RTT_Rules Dr Beeching

Location: Dubai UAE
I've been on a 1:1 guage train stuck due to grass over rails. Crew and pax were out removing weeds

A couple of suggestions
- Embed the rail for about 50mm either side in concrete to prevent grass getting on rails, I think Box Hill tram line is like this
- Cut the grass day or two before running
- hills will be your biggest issue with grass, so if the loco doesn't need to power too hard you could be fine
- High heels, the gap will probably be too small for a stilletoe to fit, but if concerned (and remember women usually don't wear these on grass, but bonus points for thinking of them), you could add a bit of cement to your grouting between the pavers.
- Use fake grass
  Deeja9 Locomotive Fireman

Location: Sydney, Au
Is it time to built a weed killer wagon to spray the unwanted foliage al-la full size?
  moaner Train Controller

Location: Foever greasing those bevel gears
Thanks everyone for the imput I will take your comments on board. Once we are fully settled in the new house I will post some photos of the private track.
  glennofootscray Junior Train Controller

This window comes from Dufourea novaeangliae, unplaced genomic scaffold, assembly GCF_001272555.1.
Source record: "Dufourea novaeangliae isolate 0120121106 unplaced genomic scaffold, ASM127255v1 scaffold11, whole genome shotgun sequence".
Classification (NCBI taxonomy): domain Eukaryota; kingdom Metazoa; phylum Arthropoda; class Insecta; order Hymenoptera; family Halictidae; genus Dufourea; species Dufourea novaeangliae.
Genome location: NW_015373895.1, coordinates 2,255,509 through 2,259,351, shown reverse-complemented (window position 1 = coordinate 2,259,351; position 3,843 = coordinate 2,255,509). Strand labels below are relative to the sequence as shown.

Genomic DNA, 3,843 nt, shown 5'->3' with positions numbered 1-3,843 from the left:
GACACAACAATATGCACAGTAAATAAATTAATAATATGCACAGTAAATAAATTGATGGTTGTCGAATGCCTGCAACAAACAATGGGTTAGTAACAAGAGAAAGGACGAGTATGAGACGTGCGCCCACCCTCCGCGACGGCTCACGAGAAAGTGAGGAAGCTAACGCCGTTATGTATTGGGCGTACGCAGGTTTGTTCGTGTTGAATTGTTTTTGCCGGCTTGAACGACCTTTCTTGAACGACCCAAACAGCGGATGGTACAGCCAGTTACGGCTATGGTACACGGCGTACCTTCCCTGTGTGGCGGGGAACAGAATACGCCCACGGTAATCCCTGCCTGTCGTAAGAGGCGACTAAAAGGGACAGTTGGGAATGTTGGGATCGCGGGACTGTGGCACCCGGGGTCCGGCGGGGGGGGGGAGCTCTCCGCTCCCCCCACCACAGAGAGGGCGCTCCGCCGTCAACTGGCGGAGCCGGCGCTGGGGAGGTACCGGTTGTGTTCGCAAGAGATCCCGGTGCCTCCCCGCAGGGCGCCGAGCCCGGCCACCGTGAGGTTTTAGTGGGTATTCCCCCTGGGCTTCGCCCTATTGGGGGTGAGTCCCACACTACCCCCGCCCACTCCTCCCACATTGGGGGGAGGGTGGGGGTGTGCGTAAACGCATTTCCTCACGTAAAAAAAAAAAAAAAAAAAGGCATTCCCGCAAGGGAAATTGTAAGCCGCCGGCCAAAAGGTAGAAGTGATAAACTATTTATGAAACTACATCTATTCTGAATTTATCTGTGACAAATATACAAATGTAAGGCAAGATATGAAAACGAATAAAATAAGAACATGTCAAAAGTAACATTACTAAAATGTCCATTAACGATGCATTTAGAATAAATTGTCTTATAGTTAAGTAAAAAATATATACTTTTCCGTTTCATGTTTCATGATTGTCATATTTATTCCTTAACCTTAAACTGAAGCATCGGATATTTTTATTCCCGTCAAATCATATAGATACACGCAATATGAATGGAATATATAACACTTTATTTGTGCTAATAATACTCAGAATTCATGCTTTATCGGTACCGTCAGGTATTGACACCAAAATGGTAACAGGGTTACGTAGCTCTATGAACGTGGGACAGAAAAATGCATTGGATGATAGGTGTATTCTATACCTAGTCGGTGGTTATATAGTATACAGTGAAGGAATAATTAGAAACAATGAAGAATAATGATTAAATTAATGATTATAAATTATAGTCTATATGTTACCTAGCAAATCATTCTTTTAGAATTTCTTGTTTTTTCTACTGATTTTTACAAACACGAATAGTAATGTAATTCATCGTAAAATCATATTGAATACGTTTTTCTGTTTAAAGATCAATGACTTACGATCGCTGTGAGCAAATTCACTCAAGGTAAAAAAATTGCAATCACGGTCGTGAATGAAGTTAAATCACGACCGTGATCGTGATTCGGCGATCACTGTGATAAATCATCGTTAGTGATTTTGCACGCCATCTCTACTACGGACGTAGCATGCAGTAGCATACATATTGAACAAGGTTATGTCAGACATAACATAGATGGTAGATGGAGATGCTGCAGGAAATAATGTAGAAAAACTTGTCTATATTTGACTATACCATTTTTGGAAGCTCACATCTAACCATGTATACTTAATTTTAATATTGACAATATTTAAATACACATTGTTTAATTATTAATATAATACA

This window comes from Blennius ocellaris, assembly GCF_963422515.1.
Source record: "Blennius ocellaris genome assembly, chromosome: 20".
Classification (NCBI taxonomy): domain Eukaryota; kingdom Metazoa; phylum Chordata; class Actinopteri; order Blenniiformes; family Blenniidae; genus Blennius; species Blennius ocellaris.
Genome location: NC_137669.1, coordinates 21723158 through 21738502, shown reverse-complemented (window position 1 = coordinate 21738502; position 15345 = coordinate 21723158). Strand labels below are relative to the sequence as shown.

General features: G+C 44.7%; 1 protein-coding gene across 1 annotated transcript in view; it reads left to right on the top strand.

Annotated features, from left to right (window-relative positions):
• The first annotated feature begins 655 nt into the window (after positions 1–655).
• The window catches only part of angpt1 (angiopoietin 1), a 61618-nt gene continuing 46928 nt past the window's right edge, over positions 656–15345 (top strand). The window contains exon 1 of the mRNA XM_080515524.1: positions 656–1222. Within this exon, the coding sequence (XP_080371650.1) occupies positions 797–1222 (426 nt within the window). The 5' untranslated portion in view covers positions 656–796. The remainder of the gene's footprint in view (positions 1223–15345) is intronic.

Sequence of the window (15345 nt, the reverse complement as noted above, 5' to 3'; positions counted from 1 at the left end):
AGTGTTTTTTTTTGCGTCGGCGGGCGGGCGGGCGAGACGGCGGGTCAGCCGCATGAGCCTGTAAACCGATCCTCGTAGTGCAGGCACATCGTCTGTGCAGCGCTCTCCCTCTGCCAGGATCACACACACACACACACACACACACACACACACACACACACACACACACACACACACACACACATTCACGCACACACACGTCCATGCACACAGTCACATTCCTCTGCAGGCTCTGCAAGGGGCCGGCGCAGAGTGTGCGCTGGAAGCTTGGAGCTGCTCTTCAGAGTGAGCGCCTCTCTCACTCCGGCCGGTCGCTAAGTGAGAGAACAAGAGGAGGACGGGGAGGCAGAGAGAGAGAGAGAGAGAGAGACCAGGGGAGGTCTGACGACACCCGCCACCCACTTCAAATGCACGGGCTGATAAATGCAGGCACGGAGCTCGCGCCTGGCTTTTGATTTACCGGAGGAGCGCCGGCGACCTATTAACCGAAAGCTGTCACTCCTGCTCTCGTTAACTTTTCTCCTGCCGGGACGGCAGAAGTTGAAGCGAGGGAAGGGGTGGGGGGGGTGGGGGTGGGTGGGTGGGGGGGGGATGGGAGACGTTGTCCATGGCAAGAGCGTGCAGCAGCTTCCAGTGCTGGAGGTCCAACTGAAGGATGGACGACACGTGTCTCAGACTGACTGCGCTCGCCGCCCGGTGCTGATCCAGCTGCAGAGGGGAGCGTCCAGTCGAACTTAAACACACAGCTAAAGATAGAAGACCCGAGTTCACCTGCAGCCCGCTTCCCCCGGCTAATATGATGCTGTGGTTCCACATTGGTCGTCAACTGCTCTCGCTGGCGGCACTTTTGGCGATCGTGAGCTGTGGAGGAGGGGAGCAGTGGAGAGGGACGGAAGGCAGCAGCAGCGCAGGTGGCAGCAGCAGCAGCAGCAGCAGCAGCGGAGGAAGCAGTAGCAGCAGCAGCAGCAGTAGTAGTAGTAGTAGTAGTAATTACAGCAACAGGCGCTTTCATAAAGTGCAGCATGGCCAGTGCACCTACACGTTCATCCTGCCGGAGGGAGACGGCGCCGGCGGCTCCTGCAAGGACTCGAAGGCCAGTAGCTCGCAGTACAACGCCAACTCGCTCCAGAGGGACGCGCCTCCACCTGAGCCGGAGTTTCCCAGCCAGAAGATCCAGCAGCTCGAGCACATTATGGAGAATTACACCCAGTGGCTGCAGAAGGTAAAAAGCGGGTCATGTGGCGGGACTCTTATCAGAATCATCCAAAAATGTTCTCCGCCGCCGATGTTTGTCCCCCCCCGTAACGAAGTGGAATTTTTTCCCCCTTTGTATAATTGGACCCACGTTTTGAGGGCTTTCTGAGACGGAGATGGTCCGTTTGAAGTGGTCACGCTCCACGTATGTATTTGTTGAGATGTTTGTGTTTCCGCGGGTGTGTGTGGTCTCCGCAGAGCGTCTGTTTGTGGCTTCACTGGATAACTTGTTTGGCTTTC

Location: Footscray
Quote"- High heels, the gap will probably be too small for a stilletoe to fit, but if concerned (and remember women usually don't wear these on grass, but bonus points for thinking of them), you could add a bit of cement to your grouting between the pavers."

I would like a dollar for every woman I have seen go base over apex on the lawns of Flemington due to the heady combination of heels, lawn and champagne.

Maybe a sign "no open toed shoes and sensible shoes for the ladies, before riding the railway"

regards Glenn.
  moaner Train Controller

Location: Foever greasing those bevel gears
You have to admit a woman in a pair a strappy heals is a distraction.
  TomBTR Train Controller

Location: near Sydney
There has been some progress on the grass covered track on our garden line.



I hope that eventually the lawn grass will grow over the bricks.

So far there has been no effect on traction. It is the lowest point, with 1 in 100 grades rising in both directions. Elsewhere the track passes through some weeds behind a flower bed on the same grade. In this case the broad soft leaves do cause slipping, particularly after rain or garden watering.
  TomBTR Train Controller

Location: near Sydney
Been playing with videos again ... the start of this one shows some more back-to-nature track, this time not deliberately planted. If this grass gets wet then we lose traction until the wheels burn their way through after a couple of runs.



http://www.youtube.com/watch?v=LQSAHpxzbWM

@moaner; How's you gal and grass  project getting on?
  moaner Train Controller

Location: Foever greasing those bevel gears
Hi TomBTR it will be some months before I even think about the gal track, still haven't unpacked everything and every relo dropped in for extended periods from early Dec till last week. The wife & I  are taking some time out(cruse)  then I will get stuck into my shays frame then will think of the track.